NK: I try to make an effort and integrate the SFX into the art. This is by no means something I came up with, it’s been around since comics themselves, although I have the feeling that with digital lettering a large percentage of the SFX are played on top of the art and seem generic.

By having the SFX in the art, and for example behind objects or in the distance etc, you also bring a sense of direction and depth into the image. At least that is what I hope happens. That is how I apply them anyhow. If there is a sound coming from behind a building, I would try to work it that SFX actually look like they’re coming from behind.

The same goes for the “emotion” of a SFX, by choosing a certain style in which to draw the SFX, you’re choosing a feeling that is portrayed. A very clean and jagged looking font, for example, can imply electricity or a sharp pain, and a soft a wiggly font has a soft and slimy feel to it (possibly). The SFX could be a good supporting role like in the “BZING” example…

Bear from Drifter
Bear from Drifter #2

While I’m sure we’ve barely scratched the surface of Ouro so far, we’ve seen a fair bit of the flora and the fauna of Drifter, especially in the thoroughly exciting second issue. This lightning “Bear” is a particularly intense and interesting example, but we also got a look at the aquatic lifeforms when Abram dove into the water earlier. Are elements like the different types of plant and animal life something you developed before the start of the series, or is that something you’re putting together on a more ad hoc basis?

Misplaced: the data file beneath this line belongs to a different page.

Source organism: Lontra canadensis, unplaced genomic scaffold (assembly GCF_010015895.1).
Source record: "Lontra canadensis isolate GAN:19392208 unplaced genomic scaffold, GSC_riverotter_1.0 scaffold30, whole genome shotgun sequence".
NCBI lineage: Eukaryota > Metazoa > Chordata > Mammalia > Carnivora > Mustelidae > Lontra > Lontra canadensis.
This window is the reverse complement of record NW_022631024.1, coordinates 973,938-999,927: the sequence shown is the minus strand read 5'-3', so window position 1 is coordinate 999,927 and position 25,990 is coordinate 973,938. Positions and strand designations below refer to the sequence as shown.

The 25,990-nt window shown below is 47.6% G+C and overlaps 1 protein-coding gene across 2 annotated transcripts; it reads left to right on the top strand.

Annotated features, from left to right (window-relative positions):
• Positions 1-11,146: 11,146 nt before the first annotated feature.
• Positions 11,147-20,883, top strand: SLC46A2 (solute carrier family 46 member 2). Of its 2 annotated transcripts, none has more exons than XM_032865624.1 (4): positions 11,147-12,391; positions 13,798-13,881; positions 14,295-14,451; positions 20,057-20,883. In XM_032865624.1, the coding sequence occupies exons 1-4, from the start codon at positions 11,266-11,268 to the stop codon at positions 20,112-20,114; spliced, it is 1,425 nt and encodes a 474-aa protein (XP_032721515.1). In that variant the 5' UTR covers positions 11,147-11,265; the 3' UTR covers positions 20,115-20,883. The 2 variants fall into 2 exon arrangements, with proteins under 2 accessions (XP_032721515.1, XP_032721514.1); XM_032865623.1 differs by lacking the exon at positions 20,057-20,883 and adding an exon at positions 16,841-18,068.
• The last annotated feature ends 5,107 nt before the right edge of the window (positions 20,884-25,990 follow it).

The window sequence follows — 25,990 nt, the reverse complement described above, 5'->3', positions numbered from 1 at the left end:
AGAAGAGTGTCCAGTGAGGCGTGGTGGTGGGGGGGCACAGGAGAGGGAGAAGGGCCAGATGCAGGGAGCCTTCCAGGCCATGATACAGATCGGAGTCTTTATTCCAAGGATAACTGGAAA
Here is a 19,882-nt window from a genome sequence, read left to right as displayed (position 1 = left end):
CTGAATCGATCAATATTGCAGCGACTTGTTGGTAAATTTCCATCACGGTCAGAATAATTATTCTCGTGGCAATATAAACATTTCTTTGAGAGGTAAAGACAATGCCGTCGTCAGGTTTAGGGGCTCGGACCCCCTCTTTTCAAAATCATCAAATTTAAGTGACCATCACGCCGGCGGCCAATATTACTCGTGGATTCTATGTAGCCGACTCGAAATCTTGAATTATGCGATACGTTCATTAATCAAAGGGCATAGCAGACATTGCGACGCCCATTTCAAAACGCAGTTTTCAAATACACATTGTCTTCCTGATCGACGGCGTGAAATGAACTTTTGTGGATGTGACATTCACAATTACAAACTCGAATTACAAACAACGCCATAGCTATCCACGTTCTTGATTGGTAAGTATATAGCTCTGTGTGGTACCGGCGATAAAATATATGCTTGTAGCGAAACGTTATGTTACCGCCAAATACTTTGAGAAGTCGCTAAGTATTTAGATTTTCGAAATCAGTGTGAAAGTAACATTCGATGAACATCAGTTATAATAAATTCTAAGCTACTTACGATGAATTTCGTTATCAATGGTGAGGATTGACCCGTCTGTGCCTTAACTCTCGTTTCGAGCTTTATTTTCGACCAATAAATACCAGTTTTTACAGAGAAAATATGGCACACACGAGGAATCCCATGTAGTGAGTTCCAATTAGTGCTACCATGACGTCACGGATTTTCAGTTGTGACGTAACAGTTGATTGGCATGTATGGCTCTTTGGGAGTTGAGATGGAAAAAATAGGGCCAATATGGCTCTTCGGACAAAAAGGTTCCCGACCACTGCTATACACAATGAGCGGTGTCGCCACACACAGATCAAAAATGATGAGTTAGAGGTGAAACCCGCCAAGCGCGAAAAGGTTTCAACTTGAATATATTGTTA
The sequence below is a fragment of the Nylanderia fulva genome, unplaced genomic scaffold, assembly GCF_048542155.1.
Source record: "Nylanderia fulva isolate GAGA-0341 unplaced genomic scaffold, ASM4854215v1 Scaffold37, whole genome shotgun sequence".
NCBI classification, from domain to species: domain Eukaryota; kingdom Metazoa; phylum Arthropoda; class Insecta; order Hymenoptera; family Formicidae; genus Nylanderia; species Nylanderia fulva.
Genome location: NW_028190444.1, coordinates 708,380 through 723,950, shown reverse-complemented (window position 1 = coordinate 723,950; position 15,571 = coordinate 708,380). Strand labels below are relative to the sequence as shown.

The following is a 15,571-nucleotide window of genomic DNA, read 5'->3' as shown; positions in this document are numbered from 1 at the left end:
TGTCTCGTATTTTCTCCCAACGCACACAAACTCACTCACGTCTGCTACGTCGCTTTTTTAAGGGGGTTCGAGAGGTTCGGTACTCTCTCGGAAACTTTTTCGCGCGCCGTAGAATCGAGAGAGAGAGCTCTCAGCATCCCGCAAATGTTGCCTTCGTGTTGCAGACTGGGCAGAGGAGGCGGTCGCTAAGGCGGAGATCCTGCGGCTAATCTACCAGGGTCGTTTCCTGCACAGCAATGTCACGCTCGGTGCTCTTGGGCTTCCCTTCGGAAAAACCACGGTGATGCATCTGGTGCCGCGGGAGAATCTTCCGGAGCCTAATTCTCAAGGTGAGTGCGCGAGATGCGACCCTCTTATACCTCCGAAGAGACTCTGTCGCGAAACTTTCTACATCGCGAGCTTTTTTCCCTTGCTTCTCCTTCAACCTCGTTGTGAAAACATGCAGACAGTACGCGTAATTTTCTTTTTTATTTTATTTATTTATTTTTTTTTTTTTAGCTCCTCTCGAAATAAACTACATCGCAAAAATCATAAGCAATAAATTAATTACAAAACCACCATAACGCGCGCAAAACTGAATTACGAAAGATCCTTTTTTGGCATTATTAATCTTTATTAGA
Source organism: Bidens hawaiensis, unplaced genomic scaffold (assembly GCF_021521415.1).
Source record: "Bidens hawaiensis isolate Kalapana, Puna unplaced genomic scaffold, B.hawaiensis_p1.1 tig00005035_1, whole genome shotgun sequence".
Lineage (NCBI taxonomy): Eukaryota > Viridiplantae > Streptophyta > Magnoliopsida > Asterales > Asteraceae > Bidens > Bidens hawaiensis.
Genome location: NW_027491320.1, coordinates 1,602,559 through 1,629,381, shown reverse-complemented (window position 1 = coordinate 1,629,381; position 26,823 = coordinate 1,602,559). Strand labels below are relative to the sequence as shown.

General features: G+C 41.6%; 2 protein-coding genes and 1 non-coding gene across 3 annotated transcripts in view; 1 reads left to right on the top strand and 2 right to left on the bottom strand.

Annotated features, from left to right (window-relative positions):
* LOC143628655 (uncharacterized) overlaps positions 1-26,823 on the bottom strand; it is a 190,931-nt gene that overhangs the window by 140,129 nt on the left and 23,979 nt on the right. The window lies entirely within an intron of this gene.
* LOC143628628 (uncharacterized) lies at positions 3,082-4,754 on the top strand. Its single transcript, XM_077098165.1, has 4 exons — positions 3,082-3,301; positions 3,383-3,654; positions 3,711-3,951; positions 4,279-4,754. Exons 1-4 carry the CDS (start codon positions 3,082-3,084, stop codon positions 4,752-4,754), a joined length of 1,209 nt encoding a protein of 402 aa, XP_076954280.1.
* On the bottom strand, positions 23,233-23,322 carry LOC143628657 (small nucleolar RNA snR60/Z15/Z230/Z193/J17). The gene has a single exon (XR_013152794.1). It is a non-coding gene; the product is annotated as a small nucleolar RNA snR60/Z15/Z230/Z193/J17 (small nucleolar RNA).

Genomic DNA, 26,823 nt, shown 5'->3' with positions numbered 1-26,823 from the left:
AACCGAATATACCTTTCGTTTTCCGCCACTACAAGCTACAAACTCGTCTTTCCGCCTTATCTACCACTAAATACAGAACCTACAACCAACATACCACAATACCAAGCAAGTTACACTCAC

NK: With everything else it’s a bit of both. Some creatures were designed and have a function from the get-go, others are envisioned as they appear in the story. We know where the series will end, but the way there plotted pretty loosely, that means we have room to play along the way, this includes flora/fauna as is needed.

Panel from Drifter #3
Panel from Drifter #3

Was this as painful to draw as it was to read?

NK: You know, with stuff like this I try not to think of it being an actual person, because that would gross me out extremely. I also don’t google “reference” for things like this. Some people I know do. I just imagine what it would look like as a drawing, same goes for any kind of gore (like that shattered head in Viking). I try to imagine it very analytically.

Lima from Drifter
Lima from Drifter #4

It’s kind of hard to explain, but one thing I’ve noticed with your art on Drifter is it seems you’re using thicker ink lines than ever on characters, and it really gives scenes like Lima’s introduction some serious pop. Was that something you deliberately did from the start, or am I just attributing something else you’re doing to the inks?

NK: Yeah, I’m using thicker lines, mainly due to the fact that most of the rendering is color, so sometimes I feel that I need to enforce the little linework that is there. Also, like you mentioned it does give everything a nice pop.